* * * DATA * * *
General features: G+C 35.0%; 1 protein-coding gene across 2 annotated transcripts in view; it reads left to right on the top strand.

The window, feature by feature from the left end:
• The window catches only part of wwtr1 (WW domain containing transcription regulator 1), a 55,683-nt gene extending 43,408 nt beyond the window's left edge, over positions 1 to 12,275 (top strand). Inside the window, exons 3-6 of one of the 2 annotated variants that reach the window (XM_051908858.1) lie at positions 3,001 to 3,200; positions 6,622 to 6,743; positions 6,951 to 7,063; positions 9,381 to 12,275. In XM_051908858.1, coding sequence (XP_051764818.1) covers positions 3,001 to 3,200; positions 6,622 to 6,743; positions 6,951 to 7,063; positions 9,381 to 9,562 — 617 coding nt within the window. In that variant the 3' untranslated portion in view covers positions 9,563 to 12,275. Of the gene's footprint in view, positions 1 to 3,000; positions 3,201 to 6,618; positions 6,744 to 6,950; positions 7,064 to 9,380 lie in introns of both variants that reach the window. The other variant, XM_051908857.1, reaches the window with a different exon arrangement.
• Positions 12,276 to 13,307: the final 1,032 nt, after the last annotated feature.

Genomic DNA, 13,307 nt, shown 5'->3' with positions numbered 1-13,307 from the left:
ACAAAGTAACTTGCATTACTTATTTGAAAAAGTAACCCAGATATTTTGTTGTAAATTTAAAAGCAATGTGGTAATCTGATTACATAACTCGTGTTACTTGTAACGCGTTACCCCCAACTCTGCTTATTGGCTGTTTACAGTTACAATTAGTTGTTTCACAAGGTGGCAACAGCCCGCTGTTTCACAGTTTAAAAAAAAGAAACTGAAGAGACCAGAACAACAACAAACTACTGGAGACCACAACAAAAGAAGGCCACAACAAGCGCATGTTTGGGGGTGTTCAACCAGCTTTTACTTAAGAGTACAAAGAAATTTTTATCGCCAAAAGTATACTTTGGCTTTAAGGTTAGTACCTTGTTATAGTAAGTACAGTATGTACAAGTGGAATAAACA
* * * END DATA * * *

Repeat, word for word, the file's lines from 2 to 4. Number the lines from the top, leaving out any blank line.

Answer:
The window, feature by feature from the left end:
• The window catches only part of wwtr1 (WW domain containing transcription regulator 1), a 55,683-nt gene extending 43,408 nt beyond the window's left edge, over positions 1 to 12,275 (top strand). Inside the window, exons 3-6 of one of the 2 annotated variants that reach the window (XM_051908858.1) lie at positions 3,001 to 3,200; positions 6,622 to 6,743; positions 6,951 to 7,063; positions 9,381 to 12,275. In XM_051908858.1, coding sequence (XP_051764818.1) covers positions 3,001 to 3,200; positions 6,622 to 6,743; positions 6,951 to 7,063; positions 9,381 to 9,562 — 617 coding nt within the window. In that variant the 3' untranslated portion in view covers positions 9,563 to 12,275. Of the gene's footprint in view, positions 1 to 3,000; positions 3,201 to 6,618; positions 6,744 to 6,950; positions 7,064 to 9,380 lie in introns of both variants that reach the window. The other variant, XM_051908857.1, reaches the window with a different exon arrangement.
• Positions 12,276 to 13,307: the final 1,032 nt, after the last annotated feature.